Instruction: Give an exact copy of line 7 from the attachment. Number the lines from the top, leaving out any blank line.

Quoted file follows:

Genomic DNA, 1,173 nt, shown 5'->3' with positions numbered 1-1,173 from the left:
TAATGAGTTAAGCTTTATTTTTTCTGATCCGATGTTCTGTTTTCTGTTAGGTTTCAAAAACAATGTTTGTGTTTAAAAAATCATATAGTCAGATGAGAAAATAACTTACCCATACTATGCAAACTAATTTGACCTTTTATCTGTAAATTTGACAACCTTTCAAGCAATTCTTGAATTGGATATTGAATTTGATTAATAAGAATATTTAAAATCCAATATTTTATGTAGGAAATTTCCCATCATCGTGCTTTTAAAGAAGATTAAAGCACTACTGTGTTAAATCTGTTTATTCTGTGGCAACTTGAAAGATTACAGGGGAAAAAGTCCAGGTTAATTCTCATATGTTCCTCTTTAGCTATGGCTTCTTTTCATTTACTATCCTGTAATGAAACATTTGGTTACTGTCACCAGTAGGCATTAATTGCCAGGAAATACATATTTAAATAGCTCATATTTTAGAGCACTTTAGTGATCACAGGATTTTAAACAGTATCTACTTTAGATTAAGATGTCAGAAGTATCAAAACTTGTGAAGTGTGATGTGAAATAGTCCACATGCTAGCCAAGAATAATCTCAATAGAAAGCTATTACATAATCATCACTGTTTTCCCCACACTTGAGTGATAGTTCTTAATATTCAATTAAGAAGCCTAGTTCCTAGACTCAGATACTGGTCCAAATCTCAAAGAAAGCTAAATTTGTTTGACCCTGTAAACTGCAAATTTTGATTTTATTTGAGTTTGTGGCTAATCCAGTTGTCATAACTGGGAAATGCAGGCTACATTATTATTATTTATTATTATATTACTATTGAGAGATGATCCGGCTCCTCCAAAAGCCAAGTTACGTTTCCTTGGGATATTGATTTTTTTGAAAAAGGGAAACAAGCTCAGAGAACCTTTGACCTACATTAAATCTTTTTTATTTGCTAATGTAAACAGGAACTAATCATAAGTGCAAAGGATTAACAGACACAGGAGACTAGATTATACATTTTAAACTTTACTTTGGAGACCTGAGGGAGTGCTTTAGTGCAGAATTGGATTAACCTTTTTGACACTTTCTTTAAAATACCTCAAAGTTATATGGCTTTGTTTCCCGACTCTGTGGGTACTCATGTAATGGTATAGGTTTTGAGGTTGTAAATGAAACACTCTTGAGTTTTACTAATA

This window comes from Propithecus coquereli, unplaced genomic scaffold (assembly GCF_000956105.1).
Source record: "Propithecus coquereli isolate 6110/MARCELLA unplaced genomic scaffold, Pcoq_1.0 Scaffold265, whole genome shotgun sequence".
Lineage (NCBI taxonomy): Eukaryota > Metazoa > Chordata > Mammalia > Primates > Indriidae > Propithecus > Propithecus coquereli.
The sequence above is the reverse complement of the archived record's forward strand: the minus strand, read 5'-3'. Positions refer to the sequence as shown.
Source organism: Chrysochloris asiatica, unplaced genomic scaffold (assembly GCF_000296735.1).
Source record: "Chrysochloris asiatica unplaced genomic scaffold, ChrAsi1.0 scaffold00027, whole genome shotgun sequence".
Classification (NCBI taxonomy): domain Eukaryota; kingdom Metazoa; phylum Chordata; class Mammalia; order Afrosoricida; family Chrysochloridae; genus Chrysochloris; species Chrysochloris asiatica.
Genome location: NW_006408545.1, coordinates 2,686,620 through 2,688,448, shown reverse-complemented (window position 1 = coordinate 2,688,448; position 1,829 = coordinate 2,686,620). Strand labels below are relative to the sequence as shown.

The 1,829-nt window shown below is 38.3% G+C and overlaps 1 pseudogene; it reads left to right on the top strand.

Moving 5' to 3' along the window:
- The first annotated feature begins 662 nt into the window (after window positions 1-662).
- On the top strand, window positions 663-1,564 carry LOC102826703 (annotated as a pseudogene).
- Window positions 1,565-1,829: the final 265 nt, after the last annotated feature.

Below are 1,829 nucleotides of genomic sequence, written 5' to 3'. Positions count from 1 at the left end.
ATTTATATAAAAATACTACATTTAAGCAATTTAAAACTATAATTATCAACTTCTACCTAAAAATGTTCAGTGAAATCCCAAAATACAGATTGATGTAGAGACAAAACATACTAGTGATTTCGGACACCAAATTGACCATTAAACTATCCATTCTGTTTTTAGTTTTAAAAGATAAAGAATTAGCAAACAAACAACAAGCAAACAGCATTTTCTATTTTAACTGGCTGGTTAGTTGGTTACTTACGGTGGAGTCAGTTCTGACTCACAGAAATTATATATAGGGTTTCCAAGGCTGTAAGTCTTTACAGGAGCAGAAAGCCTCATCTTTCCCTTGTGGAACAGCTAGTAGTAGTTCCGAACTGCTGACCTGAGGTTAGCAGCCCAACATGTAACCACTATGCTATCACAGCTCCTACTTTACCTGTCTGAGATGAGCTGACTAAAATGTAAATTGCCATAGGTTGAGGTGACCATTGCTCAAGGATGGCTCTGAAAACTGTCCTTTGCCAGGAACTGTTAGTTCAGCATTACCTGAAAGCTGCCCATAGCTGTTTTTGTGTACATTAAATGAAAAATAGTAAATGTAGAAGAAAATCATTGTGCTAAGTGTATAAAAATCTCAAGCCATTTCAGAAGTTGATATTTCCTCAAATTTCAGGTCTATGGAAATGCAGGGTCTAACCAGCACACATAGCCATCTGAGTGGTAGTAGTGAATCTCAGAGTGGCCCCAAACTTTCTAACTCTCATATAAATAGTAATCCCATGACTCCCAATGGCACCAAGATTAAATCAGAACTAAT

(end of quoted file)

Source organism: Chrysochloris asiatica, unplaced genomic scaffold (assembly GCF_000296735.1).